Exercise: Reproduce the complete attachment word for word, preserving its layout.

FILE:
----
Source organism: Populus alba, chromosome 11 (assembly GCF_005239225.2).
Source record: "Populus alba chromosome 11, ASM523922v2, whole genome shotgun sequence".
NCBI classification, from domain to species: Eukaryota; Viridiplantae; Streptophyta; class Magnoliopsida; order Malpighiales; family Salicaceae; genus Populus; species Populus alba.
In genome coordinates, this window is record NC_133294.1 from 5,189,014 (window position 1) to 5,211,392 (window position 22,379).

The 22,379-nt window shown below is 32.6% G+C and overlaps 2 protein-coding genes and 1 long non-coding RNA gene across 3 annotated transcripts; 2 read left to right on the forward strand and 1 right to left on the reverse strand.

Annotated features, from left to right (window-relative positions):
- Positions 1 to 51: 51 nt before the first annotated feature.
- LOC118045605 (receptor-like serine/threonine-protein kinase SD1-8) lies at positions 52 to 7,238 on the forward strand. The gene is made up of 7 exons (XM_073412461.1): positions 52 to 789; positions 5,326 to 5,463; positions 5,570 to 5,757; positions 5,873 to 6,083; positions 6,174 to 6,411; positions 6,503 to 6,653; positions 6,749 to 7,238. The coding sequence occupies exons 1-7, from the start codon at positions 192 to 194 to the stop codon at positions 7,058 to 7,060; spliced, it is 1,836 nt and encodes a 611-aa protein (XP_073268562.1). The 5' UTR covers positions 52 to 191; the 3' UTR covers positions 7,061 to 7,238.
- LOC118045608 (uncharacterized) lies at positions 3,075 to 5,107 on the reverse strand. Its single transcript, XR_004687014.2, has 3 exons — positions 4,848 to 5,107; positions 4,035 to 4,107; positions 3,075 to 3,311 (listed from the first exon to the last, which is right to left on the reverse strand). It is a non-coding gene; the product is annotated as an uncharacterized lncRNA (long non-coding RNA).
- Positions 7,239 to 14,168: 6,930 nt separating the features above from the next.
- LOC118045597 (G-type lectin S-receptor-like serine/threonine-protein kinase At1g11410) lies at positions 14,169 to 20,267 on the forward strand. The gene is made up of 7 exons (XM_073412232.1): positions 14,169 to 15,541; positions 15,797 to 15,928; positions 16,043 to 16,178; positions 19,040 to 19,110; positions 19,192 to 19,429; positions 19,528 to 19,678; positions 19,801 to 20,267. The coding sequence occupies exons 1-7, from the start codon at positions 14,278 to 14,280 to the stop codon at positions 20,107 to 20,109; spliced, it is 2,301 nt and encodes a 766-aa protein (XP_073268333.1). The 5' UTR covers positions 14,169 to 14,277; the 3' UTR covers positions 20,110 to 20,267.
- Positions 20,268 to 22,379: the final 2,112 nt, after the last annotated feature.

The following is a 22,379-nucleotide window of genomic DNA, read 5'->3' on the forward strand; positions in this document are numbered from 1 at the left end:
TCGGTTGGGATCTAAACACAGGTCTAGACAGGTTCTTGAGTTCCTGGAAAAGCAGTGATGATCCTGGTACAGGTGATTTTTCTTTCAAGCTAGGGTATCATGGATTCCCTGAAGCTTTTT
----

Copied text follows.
Source organism: Populus alba, chromosome 11 (assembly GCF_005239225.2).
Source record: "Populus alba chromosome 11, ASM523922v2, whole genome shotgun sequence".
NCBI classification, from domain to species: Eukaryota; Viridiplantae; Streptophyta; class Magnoliopsida; order Malpighiales; family Salicaceae; genus Populus; species Populus alba.
In genome coordinates, this window is record NC_133294.1 from 5,189,014 (window position 1) to 5,211,392 (window position 22,379).

The 22,379-nt window shown below is 32.6% G+C and overlaps 2 protein-coding genes and 1 long non-coding RNA gene across 3 annotated transcripts; 2 read left to right on the forward strand and 1 right to left on the reverse strand.

Annotated features, from left to right (window-relative positions):
- Positions 1 to 51: 51 nt before the first annotated feature.
- LOC118045605 (receptor-like serine/threonine-protein kinase SD1-8) lies at positions 52 to 7,238 on the forward strand. The gene is made up of 7 exons (XM_073412461.1): positions 52 to 789; positions 5,326 to 5,463; positions 5,570 to 5,757; positions 5,873 to 6,083; positions 6,174 to 6,411; positions 6,503 to 6,653; positions 6,749 to 7,238. The coding sequence occupies exons 1-7, from the start codon at positions 192 to 194 to the stop codon at positions 7,058 to 7,060; spliced, it is 1,836 nt and encodes a 611-aa protein (XP_073268562.1). The 5' UTR covers positions 52 to 191; the 3' UTR covers positions 7,061 to 7,238.
- LOC118045608 (uncharacterized) lies at positions 3,075 to 5,107 on the reverse strand. Its single transcript, XR_004687014.2, has 3 exons — positions 4,848 to 5,107; positions 4,035 to 4,107; positions 3,075 to 3,311 (listed from the first exon to the last, which is right to left on the reverse strand). It is a non-coding gene; the product is annotated as an uncharacterized lncRNA (long non-coding RNA).
- Positions 7,239 to 14,168: 6,930 nt separating the features above from the next.
- LOC118045597 (G-type lectin S-receptor-like serine/threonine-protein kinase At1g11410) lies at positions 14,169 to 20,267 on the forward strand. The gene is made up of 7 exons (XM_073412232.1): positions 14,169 to 15,541; positions 15,797 to 15,928; positions 16,043 to 16,178; positions 19,040 to 19,110; positions 19,192 to 19,429; positions 19,528 to 19,678; positions 19,801 to 20,267. The coding sequence occupies exons 1-7, from the start codon at positions 14,278 to 14,280 to the stop codon at positions 20,107 to 20,109; spliced, it is 2,301 nt and encodes a 766-aa protein (XP_073268333.1). The 5' UTR covers positions 14,169 to 14,277; the 3' UTR covers positions 20,110 to 20,267.
- Positions 20,268 to 22,379: the final 2,112 nt, after the last annotated feature.

The following is a 22,379-nucleotide window of genomic DNA, read 5'->3' on the forward strand; positions in this document are numbered from 1 at the left end:
TCGGTTGGGATCTAAACACAGGTCTAGACAGGTTCTTGAGTTCCTGGAAAAGCAGTGATGATCCTGGTACAGGTGATTTTTCTTTCAAGCTAGGGTATCATGGATTCCCTGAAGCTTTTT